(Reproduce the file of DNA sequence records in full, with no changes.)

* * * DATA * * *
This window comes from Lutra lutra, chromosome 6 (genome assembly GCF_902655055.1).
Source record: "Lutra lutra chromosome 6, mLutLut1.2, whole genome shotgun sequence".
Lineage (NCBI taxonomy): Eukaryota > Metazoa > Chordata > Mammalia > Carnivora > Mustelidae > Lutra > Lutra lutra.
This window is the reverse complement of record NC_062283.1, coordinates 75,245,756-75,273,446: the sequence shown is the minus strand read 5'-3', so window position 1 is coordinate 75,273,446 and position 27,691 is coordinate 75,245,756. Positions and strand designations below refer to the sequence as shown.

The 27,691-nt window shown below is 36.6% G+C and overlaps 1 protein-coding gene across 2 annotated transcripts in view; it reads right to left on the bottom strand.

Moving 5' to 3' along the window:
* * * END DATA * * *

This window comes from Lutra lutra, chromosome 6 (genome assembly GCF_902655055.1).
Source record: "Lutra lutra chromosome 6, mLutLut1.2, whole genome shotgun sequence".
Lineage (NCBI taxonomy): Eukaryota > Metazoa > Chordata > Mammalia > Carnivora > Mustelidae > Lutra > Lutra lutra.
This window is the reverse complement of record NC_062283.1, coordinates 75,245,756-75,273,446: the sequence shown is the minus strand read 5'-3', so window position 1 is coordinate 75,273,446 and position 27,691 is coordinate 75,245,756. Positions and strand designations below refer to the sequence as shown.

The 27,691-nt window shown below is 36.6% G+C and overlaps 1 protein-coding gene across 2 annotated transcripts in view; it reads right to left on the bottom strand.

Moving 5' to 3' along the window: